Nick Hopkinson: What we talk about when we talk about privatisation

It’s indisputable that privatisation is occurring in the NHS, so where does privatisation denial come from?

That privatisation is occurring in the NHS, as in education, council services, and a host of other areas, is indisputable. Privatisation involves the transfer of public assets into private hands or the transfer of public functions to the private sector. There is no shortage of examples. Patients are transported in ambulances with a G4S logo. Laboratory and pharmacy services are outsourced, as well as administrative functions, cleaning, and catering, to companies like Serco and Capita. Private companies like Virgin Healthcare are winning contracts to run healthcare and sue the NHS when they are not awarded them. The Private Finance Initiative is itself a form of privatisation, where Government abdicates its role to raise cheap finance publically, instead outsourcing this to private arrangements at higher interest rates. A recent report from The Centre for Health and the Public Interest found that between 2010 and 2016 £831 million haemorrhaged from the NHS as PFI company profits.

In this context there remains a curious strain of privatisation denial, some coming from sensible, serious sources. So what does it mean to respond to the question “Is the NHS being privatised?” with the answer “no”?

1) Use of an incomplete definition of privatisation: “If you see Sid, tell him” ran the slogan from the 1980s campaign to promote British Gas shares when it was privatised. Since there has not so far been and is unlikely ever to be an NHS share issue, by this limited definition, privatisation isn’t happening. This example from a senior commentator at the HSJ, describing talk of NHS privatisation as “silly”—“Hate to have to say it yet again, but the NHS is being underfunded, denationalised, and outsourced. It is not being privatised.” The problem of course is precisely that denationalisation and outsourcing are aspects of privatisation. Railway privatisation, which no one would dispute happened, did not involve a share issue either. Defunding a service so it is failing and patients need to seek support elsewhere is also de facto privatisation.

2) Taking a narrow focus on healthcare provision:  A recent King’s Fund report “Is the NHS being privatised?” concludes that there is only modest change, “from 7.3% in 2014/15 to 7.7% of the budget in 2016/17”. However it may not be immediately clear that this refers to purchase of healthcare from non-NHS providers, rather than the more extensive spend by the NHS in the private sector on things it would previously have done in house. The use of private healthcare providers is an entirely legitimate area of interest, but it is important not to confuse a part for the whole.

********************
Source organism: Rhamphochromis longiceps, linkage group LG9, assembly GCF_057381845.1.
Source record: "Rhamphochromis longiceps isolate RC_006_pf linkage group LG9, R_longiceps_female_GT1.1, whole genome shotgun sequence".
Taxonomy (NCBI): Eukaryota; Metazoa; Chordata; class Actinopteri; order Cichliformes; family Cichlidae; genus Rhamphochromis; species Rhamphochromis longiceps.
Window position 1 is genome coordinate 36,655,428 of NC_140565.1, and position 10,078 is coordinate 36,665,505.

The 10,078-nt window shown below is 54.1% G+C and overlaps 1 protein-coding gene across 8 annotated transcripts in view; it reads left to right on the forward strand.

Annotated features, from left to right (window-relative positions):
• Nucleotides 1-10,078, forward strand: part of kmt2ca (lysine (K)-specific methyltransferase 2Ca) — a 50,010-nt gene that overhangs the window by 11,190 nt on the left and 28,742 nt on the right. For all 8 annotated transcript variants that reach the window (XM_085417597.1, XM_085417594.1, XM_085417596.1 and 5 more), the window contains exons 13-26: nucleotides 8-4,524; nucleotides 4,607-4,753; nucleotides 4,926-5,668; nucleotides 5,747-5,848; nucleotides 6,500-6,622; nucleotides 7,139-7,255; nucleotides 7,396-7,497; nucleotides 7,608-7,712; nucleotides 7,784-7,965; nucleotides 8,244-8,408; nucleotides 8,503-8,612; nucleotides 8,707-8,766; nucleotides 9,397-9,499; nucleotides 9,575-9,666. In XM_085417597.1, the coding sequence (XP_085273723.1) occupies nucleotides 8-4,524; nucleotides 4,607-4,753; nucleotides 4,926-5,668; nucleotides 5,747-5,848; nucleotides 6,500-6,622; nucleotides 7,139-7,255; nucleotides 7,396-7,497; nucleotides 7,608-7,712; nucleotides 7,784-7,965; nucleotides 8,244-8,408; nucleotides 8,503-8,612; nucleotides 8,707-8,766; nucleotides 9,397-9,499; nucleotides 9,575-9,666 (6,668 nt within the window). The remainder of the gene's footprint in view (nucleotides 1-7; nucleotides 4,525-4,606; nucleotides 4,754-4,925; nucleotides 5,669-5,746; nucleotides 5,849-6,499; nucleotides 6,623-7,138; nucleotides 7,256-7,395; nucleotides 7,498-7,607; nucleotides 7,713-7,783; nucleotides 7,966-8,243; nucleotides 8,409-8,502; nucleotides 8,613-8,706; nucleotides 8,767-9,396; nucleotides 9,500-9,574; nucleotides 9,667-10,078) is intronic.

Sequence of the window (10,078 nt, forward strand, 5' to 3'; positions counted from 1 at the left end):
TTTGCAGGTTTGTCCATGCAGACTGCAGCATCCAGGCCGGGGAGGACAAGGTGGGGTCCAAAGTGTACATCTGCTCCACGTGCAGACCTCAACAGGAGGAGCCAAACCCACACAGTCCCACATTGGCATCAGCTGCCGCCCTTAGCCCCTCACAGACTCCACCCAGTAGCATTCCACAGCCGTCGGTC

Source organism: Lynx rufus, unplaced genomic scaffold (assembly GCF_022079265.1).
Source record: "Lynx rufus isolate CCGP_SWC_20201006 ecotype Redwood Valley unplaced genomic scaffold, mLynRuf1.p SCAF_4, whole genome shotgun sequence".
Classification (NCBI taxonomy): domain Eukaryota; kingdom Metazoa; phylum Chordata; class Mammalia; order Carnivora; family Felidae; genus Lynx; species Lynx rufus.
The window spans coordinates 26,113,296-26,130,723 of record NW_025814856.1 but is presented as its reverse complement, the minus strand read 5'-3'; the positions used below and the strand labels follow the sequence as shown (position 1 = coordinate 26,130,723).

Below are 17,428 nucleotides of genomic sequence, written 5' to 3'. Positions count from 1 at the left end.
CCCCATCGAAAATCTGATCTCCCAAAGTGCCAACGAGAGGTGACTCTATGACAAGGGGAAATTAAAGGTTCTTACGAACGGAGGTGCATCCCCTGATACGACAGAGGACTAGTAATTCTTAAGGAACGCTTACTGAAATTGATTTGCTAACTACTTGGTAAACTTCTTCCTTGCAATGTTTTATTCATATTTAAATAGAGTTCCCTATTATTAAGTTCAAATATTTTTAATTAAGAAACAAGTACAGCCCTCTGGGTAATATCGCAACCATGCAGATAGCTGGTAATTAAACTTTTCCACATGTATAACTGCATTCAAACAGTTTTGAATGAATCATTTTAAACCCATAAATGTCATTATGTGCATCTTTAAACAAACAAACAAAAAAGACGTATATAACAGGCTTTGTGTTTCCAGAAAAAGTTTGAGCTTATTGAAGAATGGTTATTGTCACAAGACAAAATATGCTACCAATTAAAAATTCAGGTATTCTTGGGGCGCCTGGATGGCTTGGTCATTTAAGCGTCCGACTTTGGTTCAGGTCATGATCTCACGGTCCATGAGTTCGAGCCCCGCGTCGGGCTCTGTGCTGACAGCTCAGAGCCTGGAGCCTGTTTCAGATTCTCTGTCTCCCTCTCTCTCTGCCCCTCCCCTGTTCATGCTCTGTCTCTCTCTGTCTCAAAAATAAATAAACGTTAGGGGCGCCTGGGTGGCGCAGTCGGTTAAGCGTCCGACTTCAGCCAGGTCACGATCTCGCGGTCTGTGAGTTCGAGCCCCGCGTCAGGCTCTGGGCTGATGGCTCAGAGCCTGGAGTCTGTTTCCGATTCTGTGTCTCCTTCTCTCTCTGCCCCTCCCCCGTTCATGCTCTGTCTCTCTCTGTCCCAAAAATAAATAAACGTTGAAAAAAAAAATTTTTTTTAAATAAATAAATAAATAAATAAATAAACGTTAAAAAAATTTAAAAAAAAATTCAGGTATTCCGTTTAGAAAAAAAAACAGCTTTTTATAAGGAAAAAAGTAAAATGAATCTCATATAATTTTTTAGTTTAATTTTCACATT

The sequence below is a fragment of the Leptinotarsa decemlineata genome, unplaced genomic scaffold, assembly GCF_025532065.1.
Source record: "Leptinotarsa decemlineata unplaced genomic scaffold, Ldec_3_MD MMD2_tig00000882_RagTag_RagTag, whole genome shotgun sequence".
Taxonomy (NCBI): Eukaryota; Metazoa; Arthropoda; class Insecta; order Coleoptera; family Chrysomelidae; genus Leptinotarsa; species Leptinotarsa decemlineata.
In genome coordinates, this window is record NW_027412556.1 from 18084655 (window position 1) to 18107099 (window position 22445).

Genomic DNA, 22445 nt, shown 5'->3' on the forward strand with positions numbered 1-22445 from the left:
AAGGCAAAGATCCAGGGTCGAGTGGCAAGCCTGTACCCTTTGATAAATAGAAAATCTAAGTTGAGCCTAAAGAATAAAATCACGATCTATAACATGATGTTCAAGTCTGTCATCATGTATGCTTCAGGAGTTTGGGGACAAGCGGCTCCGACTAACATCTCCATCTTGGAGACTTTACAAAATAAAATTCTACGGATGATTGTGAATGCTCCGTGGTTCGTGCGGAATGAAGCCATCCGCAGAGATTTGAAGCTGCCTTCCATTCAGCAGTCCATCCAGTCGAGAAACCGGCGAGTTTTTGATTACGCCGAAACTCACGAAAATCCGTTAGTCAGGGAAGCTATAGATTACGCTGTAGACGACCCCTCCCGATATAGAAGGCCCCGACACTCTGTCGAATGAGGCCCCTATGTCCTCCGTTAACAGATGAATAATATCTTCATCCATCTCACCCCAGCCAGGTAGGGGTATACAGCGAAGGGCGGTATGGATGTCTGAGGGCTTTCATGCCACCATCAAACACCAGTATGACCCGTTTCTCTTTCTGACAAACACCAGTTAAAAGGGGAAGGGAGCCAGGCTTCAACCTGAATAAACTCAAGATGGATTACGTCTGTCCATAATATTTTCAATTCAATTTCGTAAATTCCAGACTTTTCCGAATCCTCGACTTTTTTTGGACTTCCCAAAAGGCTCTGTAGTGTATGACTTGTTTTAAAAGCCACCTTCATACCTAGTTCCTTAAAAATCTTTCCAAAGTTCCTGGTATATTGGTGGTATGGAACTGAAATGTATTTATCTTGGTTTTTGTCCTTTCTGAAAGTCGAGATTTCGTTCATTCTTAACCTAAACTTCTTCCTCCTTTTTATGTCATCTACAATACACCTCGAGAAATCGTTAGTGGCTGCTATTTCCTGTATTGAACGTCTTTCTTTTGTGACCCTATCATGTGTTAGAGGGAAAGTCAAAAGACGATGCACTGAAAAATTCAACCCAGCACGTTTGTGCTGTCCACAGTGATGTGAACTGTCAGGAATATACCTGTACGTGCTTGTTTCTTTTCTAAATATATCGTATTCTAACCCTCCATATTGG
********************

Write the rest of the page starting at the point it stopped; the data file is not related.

3) Conflating privatisation with “free at the point of use”: Many people protesting the rise in private sector involvement in the NHS do also fear the coming of an increasingly rationed NHS, with charges for additional care. As the King’s Fund reports: “the NHS can no longer maintain quality of care and meet performance standards within its current budget.” However this is bait and switch in discussions about privatisation. Before the railways were privatised you still had to buy a ticket. An outsourced health service doesn’t necessarily need to charge users upfront.

4) Declining to believe in the direction of travel: This relies on the semantic argument that the NHS is not being privatised because there is no intent to completely privatise it or because privatisation so far has been limited. The 2012 Health and Social Care Act was intended to increase marketization in the NHS. Although there have been attempts to dismiss it as a “mistake” it formed a continuation of neoliberal policies and ideology stretching back to the 1980’s. Even the IMF now acknowledge the hazards of neoliberalism, not least worsening inequality. The recent decision to abandon the privatisation of NHS Professionals is welcome but is likely to be a question of timing and political tactics rather than a change of heart on the government’s part.

5) No, it’s already been privatised: Since the 1980s, as outlined in the introduction, many aspects of the NHS have been transferred to the private sector and many people in supporting roles who would have been employed by the NHS are now employed by outsourcing companies. For example, a recent study showing that outsourcing cleaning services was associated with increased MRSA incidence, found that in 126 acute trusts 51 outsourced cleaning and 75 retained it in-house.

People objecting to privatisation have specific concerns about how this will function in the NHS. How will relationships of professionalism and discretionary effort be preserved in a system where activities are increasingly monetised? What is the opportunity cost of funding competitive tendering and other aspects of market infrastructure? Onora O’Neill has highlighted the dangers when there is a change from a system of trust to a system of regulation and performance indicators.They also have general concerns about the diminishing role of the public sector—loss of accountability, reversal of gains in conditions of employment and other rights, reduction in equitable access and a reduced multiplier as money is siphoned offshore rather than recycled through the tax system.

Sensible consideration of these issues requires a holistic view and transparent definitions, so it is clear what is actually being discussed.

Nicholas Hopkinson, Reader in Respiratory Medicine, Imperial College London.

Competing interests: None declared.